Eosinophilic esophagitis (EoE) and inflammatory bowel disease (IBD) are immune-mediated diseases with some potential intersections in pathogenesis and epidemiology. In a longitudinal analysis of insurance claims data from over 130 million U.S. patients, investigators found a threefold to fivefold increased risk for EoE in patients with Crohn disease or ulcerative colitis compared with individuals without either disease. There was also a threefold to sixfold increased risk for IBD in patients with known EoE compared with individuals without EoE. IBD complications were slightly more common in patients with concurrent EoE, while conversely, patients with EoE were less likely to have complications if they had concurrent IBD. The latter might be explained by the use of immunomodulators (including steroids) in patients with IBD, which would also suppress eosinophils in the esophagus.
Background: The overlap between eosinophilic esophagitis (EoE) and inflammatory bowel disease (IBD) has not been extensively examined. We aimed to assess the prevalence of esophageal eosinophilia in patients with IBD. Methods: We conducted a retrospective cohort study using diagnostic codes to identify adults with EoE and IBD between 2008 and 2016 at a tertiary care center. Electronic medical records were reviewed to extract clinical, endoscopic, and treatment data. Patients with esophageal eosinophilia and IBD were compared to EoE cases without IBD. Results: Of 621 EoE patients and 4,814 IBD patients identified, 35 had a code for both diseases and 12 were confirmed to have overlapping IBD and esophageal eosinophilia. The prevalence of esophageal eosinophilia in IBD was 12/4814 (0.25%), and the prevalence of confirmed EoE in IBD was 5/4,814 (0.10%). There were no substantial clinical, endoscopic, or histologic differences between EoE patients with and without IBD. IBD was diagnosed before esophageal eosinophilia 92% of the time, with an average time between diagnoses of 9.6 years. Of the IBD patients, 71% were started on biologic anti-tumor necrosis factor-α therapy an average of 7.6 years prior to developing esophageal eosinophilia. Conclusions: The prevalence of esophageal eosinophilia in IBD is 5 times higher than expected in the general population (0.25 vs. 0.05%) and EoE in IBD is 2 times higher than expected (0.10 vs. 0.05%). Upper gastrointestinal (GI) symptoms in patients with IBD should merit evaluation not only for upper GI Crohn’s disease, but also for esophageal eosinophilia.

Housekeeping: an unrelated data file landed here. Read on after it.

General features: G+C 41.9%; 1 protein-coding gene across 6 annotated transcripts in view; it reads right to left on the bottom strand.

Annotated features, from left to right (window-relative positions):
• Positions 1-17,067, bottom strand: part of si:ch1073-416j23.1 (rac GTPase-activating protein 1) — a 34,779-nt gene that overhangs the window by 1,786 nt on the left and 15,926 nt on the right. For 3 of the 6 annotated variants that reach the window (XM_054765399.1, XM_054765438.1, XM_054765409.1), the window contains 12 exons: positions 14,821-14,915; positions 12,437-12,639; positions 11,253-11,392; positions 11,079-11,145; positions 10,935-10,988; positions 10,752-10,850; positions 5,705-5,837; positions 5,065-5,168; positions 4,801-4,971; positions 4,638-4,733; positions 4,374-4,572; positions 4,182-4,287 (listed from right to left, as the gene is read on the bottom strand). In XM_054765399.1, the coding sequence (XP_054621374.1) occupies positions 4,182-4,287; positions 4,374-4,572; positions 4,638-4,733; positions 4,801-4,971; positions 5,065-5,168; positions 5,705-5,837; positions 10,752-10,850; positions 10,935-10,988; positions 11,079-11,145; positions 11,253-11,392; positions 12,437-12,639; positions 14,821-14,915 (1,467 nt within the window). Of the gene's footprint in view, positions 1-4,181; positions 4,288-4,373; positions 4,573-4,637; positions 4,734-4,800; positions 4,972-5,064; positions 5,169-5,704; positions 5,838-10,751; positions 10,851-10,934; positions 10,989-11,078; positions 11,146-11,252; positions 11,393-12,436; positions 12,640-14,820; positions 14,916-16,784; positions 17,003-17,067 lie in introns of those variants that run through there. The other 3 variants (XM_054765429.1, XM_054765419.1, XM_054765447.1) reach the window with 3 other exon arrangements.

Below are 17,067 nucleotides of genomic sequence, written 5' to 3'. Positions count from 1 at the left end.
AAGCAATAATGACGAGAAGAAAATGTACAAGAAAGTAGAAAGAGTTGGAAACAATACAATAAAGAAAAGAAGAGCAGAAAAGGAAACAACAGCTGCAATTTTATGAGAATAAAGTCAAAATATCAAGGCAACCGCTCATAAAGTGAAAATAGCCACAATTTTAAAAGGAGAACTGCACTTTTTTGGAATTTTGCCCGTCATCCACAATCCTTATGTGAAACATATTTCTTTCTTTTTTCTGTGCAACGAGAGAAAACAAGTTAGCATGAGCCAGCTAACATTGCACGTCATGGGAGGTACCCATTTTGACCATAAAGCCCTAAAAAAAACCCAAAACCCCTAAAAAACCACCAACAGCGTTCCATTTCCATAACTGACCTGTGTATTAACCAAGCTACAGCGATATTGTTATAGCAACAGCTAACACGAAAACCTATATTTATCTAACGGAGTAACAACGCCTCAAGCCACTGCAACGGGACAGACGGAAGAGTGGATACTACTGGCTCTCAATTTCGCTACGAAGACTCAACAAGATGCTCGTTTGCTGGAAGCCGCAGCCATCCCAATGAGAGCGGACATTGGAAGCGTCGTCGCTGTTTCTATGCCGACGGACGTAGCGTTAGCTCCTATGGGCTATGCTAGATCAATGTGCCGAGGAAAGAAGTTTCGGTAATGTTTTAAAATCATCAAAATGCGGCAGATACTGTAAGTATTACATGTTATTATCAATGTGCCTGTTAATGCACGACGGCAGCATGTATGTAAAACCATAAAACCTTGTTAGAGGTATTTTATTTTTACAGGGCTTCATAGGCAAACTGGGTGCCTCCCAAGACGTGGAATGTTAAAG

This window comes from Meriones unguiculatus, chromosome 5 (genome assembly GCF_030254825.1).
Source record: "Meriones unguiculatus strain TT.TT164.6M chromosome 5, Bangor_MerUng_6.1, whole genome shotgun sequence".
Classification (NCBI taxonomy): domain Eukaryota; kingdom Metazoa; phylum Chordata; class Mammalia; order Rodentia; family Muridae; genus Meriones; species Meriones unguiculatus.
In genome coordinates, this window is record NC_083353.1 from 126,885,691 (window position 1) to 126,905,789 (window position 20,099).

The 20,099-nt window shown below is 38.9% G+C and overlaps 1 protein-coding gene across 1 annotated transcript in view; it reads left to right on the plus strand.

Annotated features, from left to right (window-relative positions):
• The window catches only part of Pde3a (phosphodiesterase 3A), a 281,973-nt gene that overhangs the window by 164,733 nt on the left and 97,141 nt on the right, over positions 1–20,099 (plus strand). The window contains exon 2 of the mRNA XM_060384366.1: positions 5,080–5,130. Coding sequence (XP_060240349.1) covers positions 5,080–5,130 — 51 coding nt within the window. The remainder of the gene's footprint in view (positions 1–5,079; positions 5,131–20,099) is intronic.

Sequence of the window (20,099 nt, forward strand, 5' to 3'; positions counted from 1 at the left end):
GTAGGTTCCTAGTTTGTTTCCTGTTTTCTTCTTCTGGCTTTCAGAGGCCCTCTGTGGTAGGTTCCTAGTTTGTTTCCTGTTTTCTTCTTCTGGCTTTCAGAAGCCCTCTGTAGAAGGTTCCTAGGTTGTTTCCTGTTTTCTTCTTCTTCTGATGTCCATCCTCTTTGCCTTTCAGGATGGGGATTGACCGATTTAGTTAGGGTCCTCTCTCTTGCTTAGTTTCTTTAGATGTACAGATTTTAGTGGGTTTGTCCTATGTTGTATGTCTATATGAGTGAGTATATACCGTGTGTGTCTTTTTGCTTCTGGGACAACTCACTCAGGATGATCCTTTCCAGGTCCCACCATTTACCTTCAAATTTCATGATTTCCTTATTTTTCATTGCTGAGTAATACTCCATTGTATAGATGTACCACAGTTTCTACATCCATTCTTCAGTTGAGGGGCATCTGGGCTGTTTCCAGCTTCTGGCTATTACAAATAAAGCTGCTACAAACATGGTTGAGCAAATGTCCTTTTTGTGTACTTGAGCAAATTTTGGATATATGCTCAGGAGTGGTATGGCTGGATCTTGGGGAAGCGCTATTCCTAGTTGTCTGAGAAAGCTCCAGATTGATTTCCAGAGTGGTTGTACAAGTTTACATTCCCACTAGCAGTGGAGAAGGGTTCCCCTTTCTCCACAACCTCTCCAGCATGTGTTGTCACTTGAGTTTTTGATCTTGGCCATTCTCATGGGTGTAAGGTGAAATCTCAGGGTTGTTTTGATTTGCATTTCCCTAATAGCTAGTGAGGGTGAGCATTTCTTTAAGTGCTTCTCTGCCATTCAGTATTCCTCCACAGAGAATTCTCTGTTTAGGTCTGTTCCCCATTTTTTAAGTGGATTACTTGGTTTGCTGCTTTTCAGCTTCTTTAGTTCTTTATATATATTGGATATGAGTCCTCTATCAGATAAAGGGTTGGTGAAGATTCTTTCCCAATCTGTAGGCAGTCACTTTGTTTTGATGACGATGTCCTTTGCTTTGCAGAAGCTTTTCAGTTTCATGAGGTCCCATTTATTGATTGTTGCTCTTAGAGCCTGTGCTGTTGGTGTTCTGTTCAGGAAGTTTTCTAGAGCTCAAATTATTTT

© 2019 S. Karger AG, Basel